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Study takes rare look at how
materialism develops in the young
Business & Law Editor
CHAMPAIGN, Ill. —
As Christmas approaches, many people blame advertising for stoking the
desire among teenagers to own the latest and best in computers, clothes,
toys, video games, jewelry, sports equipment and cosmetics.
Some groups have criticized advertisers for manipulating children to
demand an endless array of consumer products, while others have decried
the creeping placement of branded goods in public schools.
But despite the finger pointing, relatively little is known about how
materialistic values develop in childhood and adolescence, a University
of Illinois researcher says.
“Materialism has long been of interest to consumer researchers,
but research has centered on adult consumers, not children or teens,”
says Lan Nguyen Chaplin, a professor of marketing in the U. of I. College
To get a better handle on the issue, Chaplin and co-investigator Deborah
Roedder John, a professor of marketing at the University of Minnesota,
looked at three age groups – 8-9 year olds (third- and fourth-graders),
12-13 year olds (seventh- and eighth-graders) and 16-18 year olds (11th-
The researchers used collages to chart the value placed on materialistic
objects such as “stuffed animals,” “money” and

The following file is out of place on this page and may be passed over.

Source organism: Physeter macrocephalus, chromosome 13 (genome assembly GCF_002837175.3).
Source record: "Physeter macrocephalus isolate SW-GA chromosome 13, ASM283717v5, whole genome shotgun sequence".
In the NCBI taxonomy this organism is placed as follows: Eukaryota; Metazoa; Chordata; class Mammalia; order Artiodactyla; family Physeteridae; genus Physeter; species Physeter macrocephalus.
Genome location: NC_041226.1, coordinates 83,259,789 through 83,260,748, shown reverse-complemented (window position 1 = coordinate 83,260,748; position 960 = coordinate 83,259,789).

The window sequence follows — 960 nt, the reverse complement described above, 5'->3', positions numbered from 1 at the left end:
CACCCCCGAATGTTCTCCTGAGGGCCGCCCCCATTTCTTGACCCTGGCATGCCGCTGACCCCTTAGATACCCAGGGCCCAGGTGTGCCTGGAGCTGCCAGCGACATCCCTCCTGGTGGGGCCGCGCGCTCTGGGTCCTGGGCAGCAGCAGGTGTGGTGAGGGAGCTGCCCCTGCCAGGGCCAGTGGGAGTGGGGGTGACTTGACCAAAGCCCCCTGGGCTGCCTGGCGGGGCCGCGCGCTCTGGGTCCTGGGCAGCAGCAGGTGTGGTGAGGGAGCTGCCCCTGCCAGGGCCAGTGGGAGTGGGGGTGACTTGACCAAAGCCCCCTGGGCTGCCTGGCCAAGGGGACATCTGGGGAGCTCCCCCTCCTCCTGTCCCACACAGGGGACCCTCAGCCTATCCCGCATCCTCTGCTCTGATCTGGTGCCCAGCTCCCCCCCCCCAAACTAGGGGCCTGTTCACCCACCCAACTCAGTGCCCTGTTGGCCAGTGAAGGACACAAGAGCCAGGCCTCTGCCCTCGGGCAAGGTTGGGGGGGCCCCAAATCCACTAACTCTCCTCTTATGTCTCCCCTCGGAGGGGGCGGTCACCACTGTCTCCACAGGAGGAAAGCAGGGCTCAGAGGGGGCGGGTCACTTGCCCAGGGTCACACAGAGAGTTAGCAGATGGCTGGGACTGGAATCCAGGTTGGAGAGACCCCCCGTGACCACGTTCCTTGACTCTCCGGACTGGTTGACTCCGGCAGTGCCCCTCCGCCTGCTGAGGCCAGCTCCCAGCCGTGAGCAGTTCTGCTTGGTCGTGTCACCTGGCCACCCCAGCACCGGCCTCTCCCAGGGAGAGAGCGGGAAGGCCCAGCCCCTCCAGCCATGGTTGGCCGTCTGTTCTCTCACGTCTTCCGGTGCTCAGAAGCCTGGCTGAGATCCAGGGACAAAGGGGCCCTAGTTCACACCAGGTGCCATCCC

“nice sports equipment” compared with non-materialistic
sentiments such as “being with “friends,” “being
good at sports” and ”helping others,” in making them
happy. The researchers also asked the children open-ended questions
about what made them happy.
The researchers found that materialistic values increased between 8-9
year olds and 12-13 year olds, but then dropped between the 12-13 age
group and 16-18 age group.
In a second study, the researchers determined that self-esteem was a
key factor in a child’s level of materialism. Children with lower
self-esteem valued possessions significantly more than children with
Moreover, the heightened materialistic values of early adolescents were
directly related to “a severe drop in self-esteem that occurs
around 12-13 years of age.” By using a test that primed high self-esteem
among the children, the researchers wrote that they “reversed
the large drop in self-esteem experienced by early adolescents, thereby
reducing the steep rise in materialism among this group.”
As a result, the researchers wondered whether proposed bans on child
advertising and other restrictions were the best approach to reduce
overly materialistic values.
“Our results suggest that strategies aimed at influencing feelings
of self-worth and self-esteem among ‘tweens’ (8-12 year
olds) and adolescents would be effective,” they concluded.
Their paper, forthcoming in the Journal of Consumer Research, is titled,
“Growing up in a Material World: Age Differences in Materialism
in Children and Adolescents.”